Wednesday, July 06, 2016

The call of fiduciary duty, Sanders vs the DNC

Somewhere out there, amidst the din of calls for Sanders to surrender, is a tiny voice, a voice that even when heard, is often ignored. This voice is the voice of fiduciary duty. It has something to say on both sides of the Democratic nominee selection process. According to The Wex Legal Dictionary:
A fiduciary duty is a legal duty to act solely in another party's interests. Parties owing this duty are called fiduciaries. The individuals to whom they owe a duty are called principals. Fiduciaries may not profit from their relationship with their principals unless they have the principals' express informed consent.
Sanders has received many millions of dollars from millions of contributors in trust for him to run his campaign to the very end. That means, by following the rules, and the laws, he is using every possible avenue to win the nomination. That means staying in the race to the nomination to the very end, until the last vote is counted at the Democratic National Convention in just a few weeks.

When people call upon him to surrender his campaign for the nomination, they are asking Bernie Sanders to abandon his fiduciary duty to his supporters to use every means possible, within the rules provided, to secure the nomination. This fiduciary duty is above and beyond the maintenance of his relationship to a loyal and enthusiastic following of millions of Americans. Were he to abandon the quest for the nomination prematurely, he would betray his followers. His followers are Americans who have for years wanted a way out of voting for the lesser of two evils. They have wanted to vote for a true progressive, and having found him, they have supported him tirelessly. That support will continue, well beyond the end of the campaign, whatever the outcome.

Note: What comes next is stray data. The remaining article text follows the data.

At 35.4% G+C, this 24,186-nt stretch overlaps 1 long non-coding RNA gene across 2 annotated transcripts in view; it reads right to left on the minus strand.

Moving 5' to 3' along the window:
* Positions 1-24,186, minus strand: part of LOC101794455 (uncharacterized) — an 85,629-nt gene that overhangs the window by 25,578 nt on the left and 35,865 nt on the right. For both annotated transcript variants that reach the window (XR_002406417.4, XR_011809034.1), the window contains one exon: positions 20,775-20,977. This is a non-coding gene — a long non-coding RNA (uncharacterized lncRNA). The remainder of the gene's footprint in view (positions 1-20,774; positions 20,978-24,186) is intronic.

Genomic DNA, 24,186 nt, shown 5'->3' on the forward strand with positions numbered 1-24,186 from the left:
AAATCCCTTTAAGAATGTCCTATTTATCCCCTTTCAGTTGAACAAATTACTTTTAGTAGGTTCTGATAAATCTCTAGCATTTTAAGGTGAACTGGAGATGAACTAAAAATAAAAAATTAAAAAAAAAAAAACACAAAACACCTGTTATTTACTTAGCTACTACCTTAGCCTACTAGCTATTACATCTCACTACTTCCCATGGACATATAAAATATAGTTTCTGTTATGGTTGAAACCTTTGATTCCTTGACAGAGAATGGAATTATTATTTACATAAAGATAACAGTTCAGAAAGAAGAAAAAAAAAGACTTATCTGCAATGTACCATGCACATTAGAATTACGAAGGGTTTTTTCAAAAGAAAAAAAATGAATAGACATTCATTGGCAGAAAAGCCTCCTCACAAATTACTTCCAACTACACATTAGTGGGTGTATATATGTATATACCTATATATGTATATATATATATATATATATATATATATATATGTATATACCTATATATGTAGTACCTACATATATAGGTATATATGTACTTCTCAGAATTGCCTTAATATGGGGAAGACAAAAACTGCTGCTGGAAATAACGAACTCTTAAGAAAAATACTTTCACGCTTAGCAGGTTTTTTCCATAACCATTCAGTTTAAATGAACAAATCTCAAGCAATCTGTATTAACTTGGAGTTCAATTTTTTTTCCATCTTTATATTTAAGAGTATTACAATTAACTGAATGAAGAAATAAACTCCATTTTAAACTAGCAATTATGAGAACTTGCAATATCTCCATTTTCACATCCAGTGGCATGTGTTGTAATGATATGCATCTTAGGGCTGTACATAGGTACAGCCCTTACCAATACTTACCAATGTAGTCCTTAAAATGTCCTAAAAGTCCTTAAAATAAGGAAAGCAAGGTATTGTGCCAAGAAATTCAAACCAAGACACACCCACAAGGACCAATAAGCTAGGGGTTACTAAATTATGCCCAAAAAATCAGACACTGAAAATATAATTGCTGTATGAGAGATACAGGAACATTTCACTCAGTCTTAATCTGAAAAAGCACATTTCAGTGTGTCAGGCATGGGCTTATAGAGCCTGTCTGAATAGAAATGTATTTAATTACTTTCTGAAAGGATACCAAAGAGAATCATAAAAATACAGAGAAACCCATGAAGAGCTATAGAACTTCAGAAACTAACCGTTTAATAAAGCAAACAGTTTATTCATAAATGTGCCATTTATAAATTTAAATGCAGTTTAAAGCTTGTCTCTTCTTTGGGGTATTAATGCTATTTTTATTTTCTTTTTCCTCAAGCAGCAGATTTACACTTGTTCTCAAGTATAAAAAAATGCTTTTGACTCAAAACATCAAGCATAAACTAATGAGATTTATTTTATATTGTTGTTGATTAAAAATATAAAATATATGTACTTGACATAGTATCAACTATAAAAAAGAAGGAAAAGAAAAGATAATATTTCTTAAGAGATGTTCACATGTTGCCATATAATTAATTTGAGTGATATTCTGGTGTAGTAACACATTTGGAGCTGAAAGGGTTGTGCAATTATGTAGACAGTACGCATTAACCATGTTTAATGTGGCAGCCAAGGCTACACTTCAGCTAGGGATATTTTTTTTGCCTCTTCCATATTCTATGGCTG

As far as Sanders and his supporters are concerned, this is not over. Not even close.

During the campaign, Sanders encountered numerous obstacles in his quest for the nomination. Oddly, one of those obstacles turned out to be the Democratic National Committee (DNC). The DNC also has a fiduciary duty to the people they serve. The DNC has received millions of dollars in contributions from millions of people all over the country. Many of these donations were made in the hopes of supporting Bernie Sanders and others like him. Yet, the DNC has not been the neutral and impartial arbiter of the nomination process that we would all expect them to be.

For many Sanders supporters, it has been plainly obvious that there was a pro-Clinton bias exhibited by the DNC. I am one of them and I have seen this bias from the beginning. For the most part, I just assumed that it was politics as usual. But in recent days, I learned of a class action lawsuit against the DNC and Debbie Wasserman Schultz. I've read the complaint and now I see the full story, in all its gory details. It's a short read, so check it out here.